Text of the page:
New reality television show plays God

Reality TV has become the most dominant force on network television since the booming popularity of Survivor, now in it’s 12th installment. Shows that detail the makeover of a house, a karaoke contest or the awkwardness of dates are the easiest way for a network to make boatloads of money. The overhead costs of a reality show are significantly less than traditional shows, such as sitcoms, where the whole cast demands $1 million per episode paycheques. Audiences eat up every minute of reality TV. When they seemed to be on the decline, networks came up with increasingly outrageous concepts. ABC has finally topped the controversy of such shows as the Fox’s Swan, where “ugly” contestants were made “beautiful” through plastic surgery. In the spring ABC will air Miracle Worker, a show where the subjects of each episode will be terminally ill patients, unable to afford the cost of medical care. A team of doctors will perform surgery using new and untested techniques.

A show like Miracle Worker raises many moral questions, though a large corporation giving away life saving surgery is not a bad thing ostensibly. When you throw into the equation the fact that cameras will follow around the subjects for the better parts of six months of their lives–during the process of diagnosis, surgery and recovery–and the entire situation is made into TV, you enter a grey area. One could argue that it’s a win-win scenario. The company makes money, the patients recover, audiences rejoice and everyone gains. The world is a better place. On the opposite side, patients and their families are exploited for the “human” aspect of their story, Disney reaps the benefits of another weepy, feel good, real-life story, and some people are ultimately left six feet under because their case wasn’t camera worthy.

In a society where we have the technology to save people from certain afflictions and the only barrier is money, it is scary that we are now giving the power to corporations to decide who will get a chance to live. If the show chose entirely based on some sort of devisable system of need, this wouldn’t be a problem. Obviously, Miracle Worker includes aspects of marketability in its choices of patients. First, the surgery the subject needs has to have a 90 per cent chance of success. It’d be unfortunate for a feel-good show to have an unhappy ending. Second, the patients and their families need to go through psychological screening before they are selected to be on the show. God forbid someone going through one of the hardest times of their life had some sort of freak out on TV–that wouldn’t be good for ratings. Though the list of patients that ABC screens are supposedly recommended to Miracle Worker by a team of neutral doctors, it is ultimately up to the Miracle Worker‘s producers to choose who gets the surgery and who doesn’t, and often, without the surgery, the patients find no other means of recovery. This choice is ultimately about who lives and who dies. Bow down before ABC, the God of bad dramas no one else will pick up! Bow!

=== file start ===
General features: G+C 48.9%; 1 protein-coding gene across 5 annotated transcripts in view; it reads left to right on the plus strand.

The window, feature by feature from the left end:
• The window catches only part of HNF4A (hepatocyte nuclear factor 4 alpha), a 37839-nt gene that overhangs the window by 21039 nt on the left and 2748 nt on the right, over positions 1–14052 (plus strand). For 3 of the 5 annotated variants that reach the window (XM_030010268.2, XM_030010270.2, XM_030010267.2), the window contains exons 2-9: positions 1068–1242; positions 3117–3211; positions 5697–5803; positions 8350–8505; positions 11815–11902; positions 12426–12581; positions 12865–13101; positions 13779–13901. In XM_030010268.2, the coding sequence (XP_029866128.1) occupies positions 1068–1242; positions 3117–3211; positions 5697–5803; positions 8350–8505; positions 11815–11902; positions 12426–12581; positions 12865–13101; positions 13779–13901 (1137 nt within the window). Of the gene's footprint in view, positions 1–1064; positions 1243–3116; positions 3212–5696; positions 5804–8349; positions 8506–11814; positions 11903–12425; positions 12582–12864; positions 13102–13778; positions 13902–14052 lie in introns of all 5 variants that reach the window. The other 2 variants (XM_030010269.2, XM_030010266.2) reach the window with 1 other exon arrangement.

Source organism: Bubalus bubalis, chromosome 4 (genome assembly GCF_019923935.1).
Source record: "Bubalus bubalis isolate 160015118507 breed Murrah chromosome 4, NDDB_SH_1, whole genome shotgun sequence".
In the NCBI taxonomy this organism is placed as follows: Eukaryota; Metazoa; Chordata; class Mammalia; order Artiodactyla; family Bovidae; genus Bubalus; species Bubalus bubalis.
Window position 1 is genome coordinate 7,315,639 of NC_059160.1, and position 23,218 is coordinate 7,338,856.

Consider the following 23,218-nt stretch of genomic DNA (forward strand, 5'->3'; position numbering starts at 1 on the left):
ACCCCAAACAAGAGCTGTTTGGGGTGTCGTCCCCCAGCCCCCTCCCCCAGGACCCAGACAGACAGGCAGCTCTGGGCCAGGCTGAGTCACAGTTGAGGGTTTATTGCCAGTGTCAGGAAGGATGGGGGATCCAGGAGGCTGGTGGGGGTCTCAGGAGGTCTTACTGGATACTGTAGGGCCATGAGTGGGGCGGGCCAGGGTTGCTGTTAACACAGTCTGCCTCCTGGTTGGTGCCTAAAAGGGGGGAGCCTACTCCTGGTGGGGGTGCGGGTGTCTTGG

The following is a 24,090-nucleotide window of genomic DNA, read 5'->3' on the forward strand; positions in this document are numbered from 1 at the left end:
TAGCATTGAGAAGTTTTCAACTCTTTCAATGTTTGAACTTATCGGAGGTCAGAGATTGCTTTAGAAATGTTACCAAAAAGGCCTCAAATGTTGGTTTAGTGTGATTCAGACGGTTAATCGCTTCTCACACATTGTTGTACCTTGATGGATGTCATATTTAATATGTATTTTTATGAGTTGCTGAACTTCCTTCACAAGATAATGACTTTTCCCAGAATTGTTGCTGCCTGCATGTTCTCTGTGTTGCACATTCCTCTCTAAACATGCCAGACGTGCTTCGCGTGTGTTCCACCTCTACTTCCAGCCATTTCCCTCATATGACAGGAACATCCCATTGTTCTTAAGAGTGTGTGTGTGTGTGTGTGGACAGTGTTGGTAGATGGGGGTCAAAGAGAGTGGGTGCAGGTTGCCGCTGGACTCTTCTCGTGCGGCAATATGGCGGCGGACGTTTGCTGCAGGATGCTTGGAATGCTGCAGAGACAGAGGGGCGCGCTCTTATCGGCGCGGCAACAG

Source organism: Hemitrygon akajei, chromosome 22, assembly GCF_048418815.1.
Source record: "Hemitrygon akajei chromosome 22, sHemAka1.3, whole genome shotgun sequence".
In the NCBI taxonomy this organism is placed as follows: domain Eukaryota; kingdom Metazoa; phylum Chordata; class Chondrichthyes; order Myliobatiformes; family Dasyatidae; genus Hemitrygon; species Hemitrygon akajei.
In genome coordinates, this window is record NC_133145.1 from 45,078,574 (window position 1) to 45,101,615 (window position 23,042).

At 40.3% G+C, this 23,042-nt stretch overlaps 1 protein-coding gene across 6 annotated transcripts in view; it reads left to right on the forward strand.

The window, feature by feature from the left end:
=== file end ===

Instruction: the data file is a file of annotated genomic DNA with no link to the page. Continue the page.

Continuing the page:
Of course the ideal scenario would be that none of these patients needed a third party to step in to take care of the operations they need. Government health care, employer insurance or a combination of the two should take care of their fiscal problems. In the United States, there is a greater shortfall of people who aren’t adequately covered by either than here in Canada. The next most ideal scenario would be for ABC to just give the money away to hospitals and the health care system, leaving the hard choices to people who have been qualified and trusted by the public. Obviously that’s not going to happen because that only makes good one-time television, where as a show like the Miracle Worker will benefit ABC’s image until the re-run tapes wear out. Under the current scenario, the few people that benefit from the Miracle Worker likely would’ve been part of the group that fell through the cracks. A reduction in the number of people who are adversely affected by being left out of insurance and government funding is ultimately a better situation than before.

As reality TV and what we call entertainment ventures further into the obscene, it’s up to the audience to question what it’s watching and ponder the moral implications. Canada should consider itself lucky, as under current conditions, there isn’t a need for a third party to step in and act as a messiah in the name of ratings. If in 20 years we’re in a similar situation as the U.S., we’ll have to question how we got there and why we’re watching Uncle Tom’s appendectomy being performed on national TV because it wasn’t covered by his HMO.

Leave a comment

Your email address will not be published.